There's another problem with this hedge meant for volatile markets, of course. A quick reversal could quickly puncture the premium in the long strike you've purchased to hedge your position. Sheridan suggests holding onto the hedging option you bought until the absolute value of the delta of the credit spread's sold strike moves back below .15 or 15, using that multiplier. For example, with the RUT opening above 485 by December 21, the delta of the JAN RUT 430 put, the sold put in the credit spread, would theoretically have been -.1598 or -15.98 with the multiplier, and the early zoom higher would soon have brought it to -0.15. With that date and opening price input into the pricer, that returns a theoretical value of only $17.61 for the long RUT FEB 460 put. If that hedging long put had been purchased at $33.25, a loss of $15.64 per contract or $1564 for the hedge would have been incurred.

It sounds like a mess, doesn't it? Yet, I've used this method many times, although I confess that I don't always hold onto the hedge until the absolute value of the sold credit spread strike reaches 0.15.

Why and how is this hedge effective? The various calculations show that the hedge doesn't work well as prices closely approach and then begin to move through the sold strike of a credit spread, although it would work better if prices also moved through the other strike of the credit spread and kept going. However, we didn't explore what happens right after the hedge is put on, when it has neutralized delta risk for the time being. At first, it hedges fairly well, so what it does is give traders room to make decisions and, if necessary, to begin stepping out of a going-wrong spread. This isn't a use of the hedge that Sheridan sanctioned, but my own use of it. Far be it from me to argue with Sheridan's greater experience, but I also wanted to mention this change that works for me. I tend to then close the hedge when I've finished stepping out of the credit spread, with the gain in the hedge partially offsetting the loss I locked in on the credit spread.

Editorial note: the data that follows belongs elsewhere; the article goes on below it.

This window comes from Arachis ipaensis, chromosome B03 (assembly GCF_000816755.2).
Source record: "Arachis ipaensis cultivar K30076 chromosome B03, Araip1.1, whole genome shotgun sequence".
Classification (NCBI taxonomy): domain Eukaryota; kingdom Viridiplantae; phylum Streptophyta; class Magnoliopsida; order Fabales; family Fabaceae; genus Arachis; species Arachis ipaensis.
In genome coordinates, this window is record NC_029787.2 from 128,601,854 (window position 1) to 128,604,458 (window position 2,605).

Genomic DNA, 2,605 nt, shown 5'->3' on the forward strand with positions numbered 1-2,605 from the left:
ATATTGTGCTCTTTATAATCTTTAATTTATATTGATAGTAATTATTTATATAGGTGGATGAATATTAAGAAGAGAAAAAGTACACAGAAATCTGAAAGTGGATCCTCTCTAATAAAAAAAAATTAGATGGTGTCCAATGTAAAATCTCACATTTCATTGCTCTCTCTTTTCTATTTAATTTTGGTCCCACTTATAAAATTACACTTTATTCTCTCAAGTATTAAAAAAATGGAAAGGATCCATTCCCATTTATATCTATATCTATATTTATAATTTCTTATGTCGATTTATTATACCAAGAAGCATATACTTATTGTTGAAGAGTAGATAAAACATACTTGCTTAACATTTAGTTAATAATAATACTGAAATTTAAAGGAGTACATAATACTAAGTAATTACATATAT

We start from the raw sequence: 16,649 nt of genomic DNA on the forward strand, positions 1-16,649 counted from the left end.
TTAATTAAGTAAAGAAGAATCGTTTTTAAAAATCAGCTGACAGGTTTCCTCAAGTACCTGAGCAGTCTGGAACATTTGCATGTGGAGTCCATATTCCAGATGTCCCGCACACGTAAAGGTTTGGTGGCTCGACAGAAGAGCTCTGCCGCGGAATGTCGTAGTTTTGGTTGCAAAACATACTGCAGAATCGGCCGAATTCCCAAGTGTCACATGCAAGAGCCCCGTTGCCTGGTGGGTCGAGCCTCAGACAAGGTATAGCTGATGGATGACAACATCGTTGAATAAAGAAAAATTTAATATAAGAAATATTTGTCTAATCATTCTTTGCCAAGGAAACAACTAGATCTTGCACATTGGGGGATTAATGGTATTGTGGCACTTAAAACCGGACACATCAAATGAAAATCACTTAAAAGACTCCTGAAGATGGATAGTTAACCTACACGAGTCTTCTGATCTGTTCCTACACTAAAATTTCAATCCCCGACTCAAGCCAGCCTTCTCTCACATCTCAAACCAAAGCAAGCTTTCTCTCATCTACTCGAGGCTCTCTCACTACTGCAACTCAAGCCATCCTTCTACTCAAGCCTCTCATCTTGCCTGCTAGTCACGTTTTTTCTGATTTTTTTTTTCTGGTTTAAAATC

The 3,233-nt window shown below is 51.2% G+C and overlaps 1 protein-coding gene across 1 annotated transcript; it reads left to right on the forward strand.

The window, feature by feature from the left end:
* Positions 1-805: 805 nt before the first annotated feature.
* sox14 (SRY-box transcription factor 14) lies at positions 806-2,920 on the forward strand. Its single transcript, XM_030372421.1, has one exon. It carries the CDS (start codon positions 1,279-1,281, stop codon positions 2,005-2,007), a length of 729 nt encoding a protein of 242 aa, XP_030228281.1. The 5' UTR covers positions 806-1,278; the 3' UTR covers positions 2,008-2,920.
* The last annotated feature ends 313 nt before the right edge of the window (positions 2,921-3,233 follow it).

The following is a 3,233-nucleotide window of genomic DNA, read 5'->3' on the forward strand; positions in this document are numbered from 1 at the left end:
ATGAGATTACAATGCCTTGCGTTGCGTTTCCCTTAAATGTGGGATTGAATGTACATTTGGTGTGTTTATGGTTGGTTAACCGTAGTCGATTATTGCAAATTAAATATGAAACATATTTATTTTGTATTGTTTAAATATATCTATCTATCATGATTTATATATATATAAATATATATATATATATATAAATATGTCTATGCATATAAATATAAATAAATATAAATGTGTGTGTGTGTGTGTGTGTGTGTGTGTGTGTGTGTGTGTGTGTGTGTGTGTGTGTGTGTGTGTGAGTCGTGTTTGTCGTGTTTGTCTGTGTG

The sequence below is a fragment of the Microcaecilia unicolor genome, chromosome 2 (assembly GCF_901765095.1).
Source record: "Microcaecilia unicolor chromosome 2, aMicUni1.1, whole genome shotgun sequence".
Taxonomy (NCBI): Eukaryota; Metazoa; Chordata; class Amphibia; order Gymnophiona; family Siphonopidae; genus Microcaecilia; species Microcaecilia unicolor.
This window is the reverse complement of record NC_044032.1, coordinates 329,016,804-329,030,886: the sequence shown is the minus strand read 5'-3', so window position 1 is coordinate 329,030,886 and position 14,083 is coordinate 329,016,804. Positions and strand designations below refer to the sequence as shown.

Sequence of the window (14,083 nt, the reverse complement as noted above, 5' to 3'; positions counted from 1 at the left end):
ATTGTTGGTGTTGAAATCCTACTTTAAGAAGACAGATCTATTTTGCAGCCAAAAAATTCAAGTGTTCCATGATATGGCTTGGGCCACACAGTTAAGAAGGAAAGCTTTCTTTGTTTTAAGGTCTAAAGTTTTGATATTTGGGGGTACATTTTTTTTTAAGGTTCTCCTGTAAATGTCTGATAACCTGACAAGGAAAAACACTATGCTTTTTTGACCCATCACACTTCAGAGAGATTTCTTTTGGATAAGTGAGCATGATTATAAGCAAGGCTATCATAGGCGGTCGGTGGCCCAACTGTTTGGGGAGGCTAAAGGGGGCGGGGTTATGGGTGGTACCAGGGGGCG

Sometimes, when markets are bouncing around a bit, neutralizing the delta risk this ways allows me to delay stepping out of positions, watching until the delta of the sold strike approaches 0.26 rather than the typical 0.20-0.22. I have used it when the delta of a sold strike ended the day right at 0.19-0.22 and I was afraid of a gap against the position the next morning. Using it that way helps me sleep at night.

I've occasionally made money on the hedge and occasionally lost it, but what using that hedge has done for me is to allow me that decision time. I am aware of the risks I'm facing and aware that this is not an adjustment technique that's appropriate for all. In fact, my broker considers it rather dangerous because it's such an expensive hedge. My knowledgeable broker's concerns should definitely be factored into your decision making when you're thinking about using this hedge, either in the Sheridan-sanctioned method or in my variation.

If I were trading stocks instead of major indices, I could instead go long or short the underlying as a sold strike was violated, a more complete but even more expensive hedge. However, I can verify from past and traumatic experience that waiting until a sold strike is violated to initiate a hedging long options position, particularly during option-expiration week, is a bad, bad idea. Buying a long option to hedge a credit spread when the underlying's price is still far away is one thing: Buying expensive options under duress and suffering slippage while doing so results in a hedge that is far from complete and perhaps a disastrous idea.

Making delta-based decisions allow the credit-spread and iron-condor trader to determine when trades are veering off into the bad neighborhood and initiate account- and confidence-saving techniques. Each technique has its pros and cons, and I've tried to list them here, but I'm sure I've missed some. The dangers and warnings should not be glossed over but studied in detail and perhaps first tried on a virtual trading platform. I suggest listening to as many webinars as possible through CBOE or OIC and talking over ideas with your personal broker.

I've tried these techniques, and while I'm not sure that I will always continue to use the hedging one listed in this article, I am absolutely sure that I'll continue to adjust or exit high-probability credit spreads and iron condors when the absolute value of the delta of my sold strike reaches into that danger zone. That tactic has moved my trading into the business mode, helping me ensure that my inevitable losses remain manageable.

Next week's article will be a shorter one wrapping up with other ideas I've gleaned from my studies. While I've tried the hedge mentioned in this article, I have not yet tried all of the ideas that will be mentioned in next week's wrap-up article. Still, I thought they deserved being listed for the benefit of traders interested in building a repertoire of adjustment and exit strategies for high-probability credit spread and iron condors.